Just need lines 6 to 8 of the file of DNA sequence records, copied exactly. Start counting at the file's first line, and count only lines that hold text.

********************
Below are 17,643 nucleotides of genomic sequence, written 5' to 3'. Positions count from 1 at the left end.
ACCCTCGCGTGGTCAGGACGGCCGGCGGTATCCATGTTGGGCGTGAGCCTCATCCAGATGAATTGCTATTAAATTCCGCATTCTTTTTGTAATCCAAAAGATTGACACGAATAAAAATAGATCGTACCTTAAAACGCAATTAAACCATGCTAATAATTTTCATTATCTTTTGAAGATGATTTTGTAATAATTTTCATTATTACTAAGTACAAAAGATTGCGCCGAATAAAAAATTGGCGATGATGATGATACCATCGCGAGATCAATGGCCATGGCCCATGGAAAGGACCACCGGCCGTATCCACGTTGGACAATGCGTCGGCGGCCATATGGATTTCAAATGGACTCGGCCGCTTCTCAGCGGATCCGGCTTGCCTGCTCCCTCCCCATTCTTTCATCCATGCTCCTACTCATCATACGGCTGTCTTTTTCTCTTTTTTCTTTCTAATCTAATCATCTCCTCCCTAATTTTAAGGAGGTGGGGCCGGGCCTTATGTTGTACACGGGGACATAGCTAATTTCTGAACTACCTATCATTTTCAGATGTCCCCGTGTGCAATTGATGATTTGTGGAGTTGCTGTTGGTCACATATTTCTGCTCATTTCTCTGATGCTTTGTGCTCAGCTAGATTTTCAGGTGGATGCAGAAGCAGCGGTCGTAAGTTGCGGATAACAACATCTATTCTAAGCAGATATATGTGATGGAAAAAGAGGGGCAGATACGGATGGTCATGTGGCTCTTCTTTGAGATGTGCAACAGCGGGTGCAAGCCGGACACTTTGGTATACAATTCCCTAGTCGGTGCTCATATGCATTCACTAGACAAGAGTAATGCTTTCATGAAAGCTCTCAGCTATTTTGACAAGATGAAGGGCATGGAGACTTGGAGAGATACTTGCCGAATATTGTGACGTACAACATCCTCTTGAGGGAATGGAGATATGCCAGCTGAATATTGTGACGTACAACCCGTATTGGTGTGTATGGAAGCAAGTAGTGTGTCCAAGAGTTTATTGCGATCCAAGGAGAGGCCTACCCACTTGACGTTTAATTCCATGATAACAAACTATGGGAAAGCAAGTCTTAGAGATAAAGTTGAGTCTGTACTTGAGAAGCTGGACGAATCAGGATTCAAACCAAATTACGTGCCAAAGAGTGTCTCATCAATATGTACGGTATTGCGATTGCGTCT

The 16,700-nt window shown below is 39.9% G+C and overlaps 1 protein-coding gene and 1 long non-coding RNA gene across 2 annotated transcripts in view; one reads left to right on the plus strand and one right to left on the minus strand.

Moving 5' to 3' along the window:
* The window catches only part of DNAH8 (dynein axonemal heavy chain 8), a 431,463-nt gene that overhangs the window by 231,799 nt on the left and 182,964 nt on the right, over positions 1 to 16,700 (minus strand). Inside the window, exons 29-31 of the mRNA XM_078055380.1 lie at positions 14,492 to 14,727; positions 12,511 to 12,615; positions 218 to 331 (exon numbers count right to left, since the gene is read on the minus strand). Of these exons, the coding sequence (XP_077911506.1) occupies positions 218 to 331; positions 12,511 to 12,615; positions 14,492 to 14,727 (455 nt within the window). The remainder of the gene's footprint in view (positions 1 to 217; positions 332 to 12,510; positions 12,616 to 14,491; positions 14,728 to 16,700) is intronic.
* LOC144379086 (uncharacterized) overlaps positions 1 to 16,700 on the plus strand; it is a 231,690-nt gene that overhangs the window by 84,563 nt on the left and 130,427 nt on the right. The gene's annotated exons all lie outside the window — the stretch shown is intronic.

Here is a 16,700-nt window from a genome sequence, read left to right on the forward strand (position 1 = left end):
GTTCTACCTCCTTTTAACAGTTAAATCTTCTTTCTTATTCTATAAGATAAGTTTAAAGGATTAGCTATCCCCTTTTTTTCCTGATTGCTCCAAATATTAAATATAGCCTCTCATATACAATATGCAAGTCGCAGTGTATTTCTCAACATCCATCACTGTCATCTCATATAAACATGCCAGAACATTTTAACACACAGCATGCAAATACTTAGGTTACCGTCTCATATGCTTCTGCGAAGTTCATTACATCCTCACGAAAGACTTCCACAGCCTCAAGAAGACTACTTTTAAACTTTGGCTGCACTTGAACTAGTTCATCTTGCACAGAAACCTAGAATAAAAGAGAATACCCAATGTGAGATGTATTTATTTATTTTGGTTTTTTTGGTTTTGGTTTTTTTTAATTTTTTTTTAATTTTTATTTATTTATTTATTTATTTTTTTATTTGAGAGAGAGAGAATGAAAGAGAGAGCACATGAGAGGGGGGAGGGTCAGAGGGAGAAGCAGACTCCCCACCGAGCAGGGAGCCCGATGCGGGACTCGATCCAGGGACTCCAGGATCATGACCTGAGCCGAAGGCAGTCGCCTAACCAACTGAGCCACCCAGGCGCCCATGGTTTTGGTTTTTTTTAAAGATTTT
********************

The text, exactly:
* LOC144379086 (uncharacterized) overlaps positions 1 to 16,700 on the plus strand; it is a 231,690-nt gene that overhangs the window by 84,563 nt on the left and 130,427 nt on the right. The gene's annotated exons all lie outside the window — the stretch shown is intronic.

Here is a 16,700-nt window from a genome sequence, read left to right on the forward strand (position 1 = left end):
GTTCTACCTCCTTTTAACAGTTAAATCTTCTTTCTTATTCTATAAGATAAGTTTAAAGGATTAGCTATCCCCTTTTTTTCCTGATTGCTCCAAATATTAAATATAGCCTCTCATATACAATATGCAAGTCGCAGTGTATTTCTCAACATCCATCACTGTCATCTCATATAAACATGCCAGAACATTTTAACACACAGCATGCAAATACTTAGGTTACCGTCTCATATGCTTCTGCGAAGTTCATTACATCCTCACGAAAGACTTCCACAGCCTCAAGAAGACTACTTTTAAACTTTGGCTGCACTTGAACTAGTTCATCTTGCACAGAAACCTAGAATAAAAGAGAATACCCAATGTGAGATGTATTTATTTATTTTGGTTTTTTTGGTTTTGGTTTTTTTTAATTTTTTTTTAATTTTTATTTATTTATTTATTTATTTTTTTATTTGAGAGAGAGAGAATGAAAGAGAGAGCACATGAGAGGGGGGAGGGTCAGAGGGAGAAGCAGACTCCCCACCGAGCAGGGAGCCCGATGCGGGACTCGATCCAGGGACTCCAGGATCATGACCTGAGCCGAAGGCAGTCGCCTAACCAACTGAGCCACCCAGGCGCCCATGGTTTTGGTTTTTTTTAAAGATTTT